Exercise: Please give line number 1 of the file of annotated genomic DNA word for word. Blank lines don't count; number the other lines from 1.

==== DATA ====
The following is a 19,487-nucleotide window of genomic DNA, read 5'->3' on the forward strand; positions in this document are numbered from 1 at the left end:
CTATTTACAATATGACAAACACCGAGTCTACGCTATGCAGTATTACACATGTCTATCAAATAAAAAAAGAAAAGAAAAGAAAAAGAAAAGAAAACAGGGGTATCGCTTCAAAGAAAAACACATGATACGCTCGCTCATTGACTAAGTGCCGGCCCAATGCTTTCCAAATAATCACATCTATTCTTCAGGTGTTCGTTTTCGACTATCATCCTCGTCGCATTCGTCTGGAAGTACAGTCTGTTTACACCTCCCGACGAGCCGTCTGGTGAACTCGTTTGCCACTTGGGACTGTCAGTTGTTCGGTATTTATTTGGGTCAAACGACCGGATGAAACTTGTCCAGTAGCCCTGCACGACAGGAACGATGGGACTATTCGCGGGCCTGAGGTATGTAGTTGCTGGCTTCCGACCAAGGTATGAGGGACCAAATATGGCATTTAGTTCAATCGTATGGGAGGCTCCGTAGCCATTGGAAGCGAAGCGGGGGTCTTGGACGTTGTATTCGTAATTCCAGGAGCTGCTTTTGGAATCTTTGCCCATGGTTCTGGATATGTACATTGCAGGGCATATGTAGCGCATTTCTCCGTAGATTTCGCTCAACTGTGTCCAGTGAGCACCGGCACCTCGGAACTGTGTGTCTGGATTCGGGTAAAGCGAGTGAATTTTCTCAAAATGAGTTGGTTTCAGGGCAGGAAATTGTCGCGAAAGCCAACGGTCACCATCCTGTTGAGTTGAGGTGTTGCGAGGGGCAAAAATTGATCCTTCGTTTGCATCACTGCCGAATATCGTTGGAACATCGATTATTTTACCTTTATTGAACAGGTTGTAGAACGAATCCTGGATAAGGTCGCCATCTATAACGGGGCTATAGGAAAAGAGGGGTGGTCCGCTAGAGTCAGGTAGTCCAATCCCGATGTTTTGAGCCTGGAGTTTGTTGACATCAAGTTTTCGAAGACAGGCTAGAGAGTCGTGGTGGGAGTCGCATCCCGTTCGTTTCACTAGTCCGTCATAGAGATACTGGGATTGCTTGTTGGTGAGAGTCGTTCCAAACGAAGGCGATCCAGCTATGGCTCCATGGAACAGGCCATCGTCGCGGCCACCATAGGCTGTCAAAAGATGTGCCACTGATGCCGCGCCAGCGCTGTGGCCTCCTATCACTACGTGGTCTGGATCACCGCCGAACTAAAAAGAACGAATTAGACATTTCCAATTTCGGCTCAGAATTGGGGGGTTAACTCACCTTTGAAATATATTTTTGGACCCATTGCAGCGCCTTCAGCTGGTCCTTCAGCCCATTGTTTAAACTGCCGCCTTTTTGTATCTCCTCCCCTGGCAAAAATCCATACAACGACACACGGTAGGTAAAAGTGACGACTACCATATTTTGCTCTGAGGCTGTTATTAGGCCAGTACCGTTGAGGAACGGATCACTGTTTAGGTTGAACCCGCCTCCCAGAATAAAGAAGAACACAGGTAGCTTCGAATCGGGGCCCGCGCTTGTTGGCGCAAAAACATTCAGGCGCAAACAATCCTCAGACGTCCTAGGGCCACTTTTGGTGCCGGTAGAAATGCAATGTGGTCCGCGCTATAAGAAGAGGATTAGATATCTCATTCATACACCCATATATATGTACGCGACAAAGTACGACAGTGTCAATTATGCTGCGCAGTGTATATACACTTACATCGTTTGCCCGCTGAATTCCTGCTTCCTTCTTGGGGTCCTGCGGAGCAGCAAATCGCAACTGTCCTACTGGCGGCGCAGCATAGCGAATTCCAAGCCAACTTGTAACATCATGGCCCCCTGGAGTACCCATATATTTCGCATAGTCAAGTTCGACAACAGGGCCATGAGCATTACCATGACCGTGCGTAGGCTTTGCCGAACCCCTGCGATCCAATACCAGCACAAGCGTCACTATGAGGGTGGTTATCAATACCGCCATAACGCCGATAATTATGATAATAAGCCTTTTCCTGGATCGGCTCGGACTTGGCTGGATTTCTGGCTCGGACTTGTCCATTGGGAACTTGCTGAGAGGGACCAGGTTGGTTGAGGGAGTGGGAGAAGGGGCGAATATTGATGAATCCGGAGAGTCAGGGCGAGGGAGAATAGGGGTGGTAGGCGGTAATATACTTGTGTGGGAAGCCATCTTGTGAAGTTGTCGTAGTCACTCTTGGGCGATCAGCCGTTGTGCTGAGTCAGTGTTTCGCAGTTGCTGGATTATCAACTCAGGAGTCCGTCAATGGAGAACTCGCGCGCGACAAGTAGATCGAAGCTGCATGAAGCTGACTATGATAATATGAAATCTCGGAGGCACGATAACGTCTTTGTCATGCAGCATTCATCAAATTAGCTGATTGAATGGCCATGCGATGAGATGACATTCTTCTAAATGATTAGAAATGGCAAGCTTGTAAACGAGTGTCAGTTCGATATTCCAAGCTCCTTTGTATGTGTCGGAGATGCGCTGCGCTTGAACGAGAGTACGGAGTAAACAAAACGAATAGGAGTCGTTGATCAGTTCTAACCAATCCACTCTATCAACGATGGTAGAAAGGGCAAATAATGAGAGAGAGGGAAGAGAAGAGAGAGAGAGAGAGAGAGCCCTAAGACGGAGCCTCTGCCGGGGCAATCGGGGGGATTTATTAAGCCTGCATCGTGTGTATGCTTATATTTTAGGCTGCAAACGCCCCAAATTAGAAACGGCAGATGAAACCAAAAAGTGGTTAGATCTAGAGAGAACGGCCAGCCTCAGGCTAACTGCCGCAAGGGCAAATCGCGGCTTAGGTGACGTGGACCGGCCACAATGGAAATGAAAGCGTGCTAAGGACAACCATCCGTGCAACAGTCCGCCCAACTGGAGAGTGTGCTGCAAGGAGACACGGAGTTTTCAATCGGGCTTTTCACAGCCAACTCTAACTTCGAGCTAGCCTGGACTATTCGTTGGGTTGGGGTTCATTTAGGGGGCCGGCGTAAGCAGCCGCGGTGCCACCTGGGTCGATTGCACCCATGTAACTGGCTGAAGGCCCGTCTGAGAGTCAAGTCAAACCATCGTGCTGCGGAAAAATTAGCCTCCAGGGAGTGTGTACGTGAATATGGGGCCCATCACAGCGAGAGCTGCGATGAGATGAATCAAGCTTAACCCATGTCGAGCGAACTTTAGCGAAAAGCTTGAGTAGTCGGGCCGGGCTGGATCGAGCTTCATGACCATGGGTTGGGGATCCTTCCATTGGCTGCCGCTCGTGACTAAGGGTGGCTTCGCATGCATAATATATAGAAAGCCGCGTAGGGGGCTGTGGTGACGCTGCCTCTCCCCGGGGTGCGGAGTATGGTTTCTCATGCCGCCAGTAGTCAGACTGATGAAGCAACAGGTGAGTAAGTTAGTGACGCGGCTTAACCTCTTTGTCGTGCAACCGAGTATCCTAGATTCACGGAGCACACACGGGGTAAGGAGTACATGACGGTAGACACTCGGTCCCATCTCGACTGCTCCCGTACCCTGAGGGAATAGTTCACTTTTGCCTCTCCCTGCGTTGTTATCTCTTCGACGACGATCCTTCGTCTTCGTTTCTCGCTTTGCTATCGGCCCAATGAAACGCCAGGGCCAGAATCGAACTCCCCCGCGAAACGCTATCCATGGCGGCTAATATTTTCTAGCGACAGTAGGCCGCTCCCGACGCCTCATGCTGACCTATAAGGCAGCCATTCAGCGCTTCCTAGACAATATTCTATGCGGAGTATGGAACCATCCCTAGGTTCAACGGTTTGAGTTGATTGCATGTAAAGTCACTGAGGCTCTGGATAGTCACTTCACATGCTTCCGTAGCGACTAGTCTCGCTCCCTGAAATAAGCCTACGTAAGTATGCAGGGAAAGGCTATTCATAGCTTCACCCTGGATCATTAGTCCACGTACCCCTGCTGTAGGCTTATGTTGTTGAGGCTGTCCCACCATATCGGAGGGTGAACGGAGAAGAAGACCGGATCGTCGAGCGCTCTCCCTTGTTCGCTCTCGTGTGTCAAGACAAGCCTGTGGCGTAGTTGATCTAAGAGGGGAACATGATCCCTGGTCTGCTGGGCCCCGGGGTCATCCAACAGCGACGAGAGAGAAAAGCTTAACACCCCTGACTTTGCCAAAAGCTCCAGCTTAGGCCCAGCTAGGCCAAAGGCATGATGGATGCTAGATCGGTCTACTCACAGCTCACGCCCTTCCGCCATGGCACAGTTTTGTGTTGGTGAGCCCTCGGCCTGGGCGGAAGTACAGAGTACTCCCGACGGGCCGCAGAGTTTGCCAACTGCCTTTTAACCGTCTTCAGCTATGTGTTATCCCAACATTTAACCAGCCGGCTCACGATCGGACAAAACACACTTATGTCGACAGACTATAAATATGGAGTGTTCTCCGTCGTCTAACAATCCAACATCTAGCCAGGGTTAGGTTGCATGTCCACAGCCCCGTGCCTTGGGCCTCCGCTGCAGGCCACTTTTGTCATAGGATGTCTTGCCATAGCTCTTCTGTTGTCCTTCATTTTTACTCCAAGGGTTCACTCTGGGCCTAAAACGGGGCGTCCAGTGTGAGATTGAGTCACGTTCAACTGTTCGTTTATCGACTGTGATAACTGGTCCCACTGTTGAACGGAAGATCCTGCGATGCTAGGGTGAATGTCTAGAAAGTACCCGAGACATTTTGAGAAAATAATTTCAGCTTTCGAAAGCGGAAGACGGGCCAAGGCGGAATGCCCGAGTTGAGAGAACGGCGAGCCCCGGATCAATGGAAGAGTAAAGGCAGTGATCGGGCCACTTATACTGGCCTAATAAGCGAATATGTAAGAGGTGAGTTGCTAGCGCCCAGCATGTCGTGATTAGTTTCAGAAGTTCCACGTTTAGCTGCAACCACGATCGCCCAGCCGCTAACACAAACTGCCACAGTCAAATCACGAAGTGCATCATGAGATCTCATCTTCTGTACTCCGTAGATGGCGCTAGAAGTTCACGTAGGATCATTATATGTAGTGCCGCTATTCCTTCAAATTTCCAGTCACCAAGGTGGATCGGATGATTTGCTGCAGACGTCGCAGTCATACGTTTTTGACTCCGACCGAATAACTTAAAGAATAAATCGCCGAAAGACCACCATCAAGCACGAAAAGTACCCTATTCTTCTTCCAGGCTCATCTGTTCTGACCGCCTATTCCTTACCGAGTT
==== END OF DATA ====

The following is a 19,487-nucleotide window of genomic DNA, read 5'->3' on the forward strand; positions in this document are numbered from 1 at the left end: